Saturn's moon has sinkholes. Here's how that's possible

Sinkholes are equal parts frightening and fascinating. Sometimes, they can appear out of nowhere and swallow cars whole. Everything that we know of sinkholes comes from observing sinkholes here on Earth, particularly in areas where humans have built cities in places with rocks prone to erosion. It turns out that some sinkholes are more extraterrestrial than we thought. Scientists now believe the mysterious lakes discovered on Saturn's moon Titan could be sinkholes, revealed NASA's Jet Propulsion Laboratory.

A refresher on sinkholes: According to the U.S. Geological Survey, sinkholes happen when rainwater stays inside the ground with no external drainage. Groundwater underneath mineral deposits such as limestone, carbonate rock, and salt beds slowly dissolves the rock, creating caverns. Eventually, the land above collapses and boom! Sinkhole. There are different kinds of sinkholes, but they all involve groundwater eating at the rock. Some sinkholes can also be caused by humans when groundwater is pumped for construction, or water-diversion systems are built.

Sinkholes are common in places like Florida, Texas, Alabama, Missouri, Kentucky, Tennessee, and Pennsylvania, but other areas of the United States can be susceptible too. On Earth, sinkholes can be highly destructive. They can open up and swallow houses. Some sinkholes have also developed on roads, often just creating potholes, but sometimes cars have fallen onto sinkhole-made pits. What scientists didn't know, however, is that sinkholes could also happen on other planets. Or, you know, other moons.

They turned to Earth to figure things out

When the first images arrived from satellites orbiting Saturn and its moons, scientists saw lakes and seas on Titan, Saturn's largest moon. Before the satellites could take a closer look at the moons, people thought Titan was just as gaseous as Saturn. But the photos from the satellite Cassini told a strange story that created quite a stir — because it's the only other body in the solar system that's been found with unfrozen liquid, wrote EarthSky. Titan doesn't have water; the lakes and seas are actually filled with liquid hydrocarbons or gas. (If it was filled with water, Titan could be a good place to start looking for alien life, since water is kind of a prerequisite for that)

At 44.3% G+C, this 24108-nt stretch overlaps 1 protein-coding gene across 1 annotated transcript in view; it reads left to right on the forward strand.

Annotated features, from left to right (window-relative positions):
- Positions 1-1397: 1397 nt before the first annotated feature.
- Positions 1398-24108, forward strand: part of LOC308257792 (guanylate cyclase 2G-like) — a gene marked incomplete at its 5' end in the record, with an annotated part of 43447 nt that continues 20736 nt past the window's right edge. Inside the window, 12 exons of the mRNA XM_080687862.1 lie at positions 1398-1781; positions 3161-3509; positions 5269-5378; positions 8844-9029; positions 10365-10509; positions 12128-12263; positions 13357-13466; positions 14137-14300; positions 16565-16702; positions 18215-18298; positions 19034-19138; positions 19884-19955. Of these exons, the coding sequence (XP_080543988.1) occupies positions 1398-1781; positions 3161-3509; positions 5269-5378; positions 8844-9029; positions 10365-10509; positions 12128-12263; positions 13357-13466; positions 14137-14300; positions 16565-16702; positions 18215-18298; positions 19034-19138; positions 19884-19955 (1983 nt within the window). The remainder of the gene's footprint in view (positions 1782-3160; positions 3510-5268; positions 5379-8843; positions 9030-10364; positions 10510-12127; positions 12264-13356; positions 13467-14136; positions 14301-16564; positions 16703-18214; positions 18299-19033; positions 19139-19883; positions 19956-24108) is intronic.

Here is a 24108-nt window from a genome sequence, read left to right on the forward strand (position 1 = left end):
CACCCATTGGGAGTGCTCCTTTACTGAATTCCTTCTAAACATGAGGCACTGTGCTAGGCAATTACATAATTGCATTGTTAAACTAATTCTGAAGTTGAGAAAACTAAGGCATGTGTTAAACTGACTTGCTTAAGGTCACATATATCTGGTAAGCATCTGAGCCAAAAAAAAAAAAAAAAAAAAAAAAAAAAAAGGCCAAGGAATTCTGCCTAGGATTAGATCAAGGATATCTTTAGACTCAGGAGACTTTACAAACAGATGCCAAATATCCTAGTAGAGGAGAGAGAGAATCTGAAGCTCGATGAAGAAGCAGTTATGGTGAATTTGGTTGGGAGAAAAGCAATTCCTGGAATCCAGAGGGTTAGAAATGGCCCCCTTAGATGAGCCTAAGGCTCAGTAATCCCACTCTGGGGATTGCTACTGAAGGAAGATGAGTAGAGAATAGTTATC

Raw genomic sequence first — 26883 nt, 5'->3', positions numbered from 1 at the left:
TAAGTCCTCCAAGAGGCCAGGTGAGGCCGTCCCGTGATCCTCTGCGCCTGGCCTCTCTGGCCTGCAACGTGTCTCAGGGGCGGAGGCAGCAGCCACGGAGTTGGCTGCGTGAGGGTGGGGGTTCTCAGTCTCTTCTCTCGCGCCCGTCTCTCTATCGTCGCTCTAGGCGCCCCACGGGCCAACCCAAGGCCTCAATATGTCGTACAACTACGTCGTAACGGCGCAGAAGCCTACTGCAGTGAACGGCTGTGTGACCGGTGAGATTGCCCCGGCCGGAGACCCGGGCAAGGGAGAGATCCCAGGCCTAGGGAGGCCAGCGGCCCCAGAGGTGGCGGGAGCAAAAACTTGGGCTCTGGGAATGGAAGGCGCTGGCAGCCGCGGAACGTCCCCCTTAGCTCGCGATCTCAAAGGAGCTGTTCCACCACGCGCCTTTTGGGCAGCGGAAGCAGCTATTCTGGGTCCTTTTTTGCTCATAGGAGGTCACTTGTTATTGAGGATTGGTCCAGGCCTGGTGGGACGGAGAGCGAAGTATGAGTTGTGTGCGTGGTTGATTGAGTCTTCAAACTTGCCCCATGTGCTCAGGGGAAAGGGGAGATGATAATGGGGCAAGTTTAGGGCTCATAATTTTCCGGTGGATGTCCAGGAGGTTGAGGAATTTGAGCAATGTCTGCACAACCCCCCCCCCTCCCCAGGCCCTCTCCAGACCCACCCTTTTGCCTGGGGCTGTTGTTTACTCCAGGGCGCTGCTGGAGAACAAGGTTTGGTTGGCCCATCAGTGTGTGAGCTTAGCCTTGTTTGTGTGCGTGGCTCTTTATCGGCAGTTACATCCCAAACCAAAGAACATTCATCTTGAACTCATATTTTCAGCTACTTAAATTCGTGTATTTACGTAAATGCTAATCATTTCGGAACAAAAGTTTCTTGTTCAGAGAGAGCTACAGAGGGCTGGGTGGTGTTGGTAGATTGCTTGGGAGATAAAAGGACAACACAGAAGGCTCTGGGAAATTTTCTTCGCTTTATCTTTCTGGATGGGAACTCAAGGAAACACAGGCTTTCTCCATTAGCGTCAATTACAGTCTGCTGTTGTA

Scientists want to figure out how these lakes and seas came about. Smithsonian Magazine explained Titan's lakes were formed via depressions on the surface that change depth but are not connected to another body of liquid, unlike Earth's lakes, which usually feed off a river. Researchers saw the depressions were mostly located in flatter areas with no rivers of hydrocarbons flowing to them. They figured that to find out how these depressions occurred, they could look at similar features in the one place they know best: Earth.

It takes considerably longer to form

They figure the depressions where Titan's lake forms could be karstic landforms — another name for sinkholes and caves. Scientists think the depressions could have also been caused by erosion underneath the moon's surface. But, because Titan's surface, rate of rainfall, and chemical composition are vastly different from those of Earth, they think these sinkholes could've formed dissimilarly.

Based on data from NASA and the European Space Agency, scientists estimated how long it took for these karstic landforms and lakes to form on Titan's surface, said NASA's Jet Propulsion Laboratory. Assuming Titan's surface is covered in solid material, and the dissolving liquid is hydrocarbons, it could take around 50 million years for a 300-foot depression. That's on Titan's rainier areas, around its poles. Compare that with the short amount of time it takes for a sinkhole to grow on Earth.

Researchers believe sinkholes take longer to form there because Titan's years are longer than on Earth. With a longer year and a rainy season that only happens during summer, it will take 30 times longer for enough groundwater to accumulate from rainfall. Taking into consideration the lower-lying planes of Titan, where it doesn't rain as much, a sinkhole needs 375 million years to form. While the process takes much, much longer than on Earth, Saturn does have its own sinkholes. Sure, they aren't as dramatic as Earth's, but if aliens really did exist on Titan, maybe their cars have been swallowed by sinkholes, too.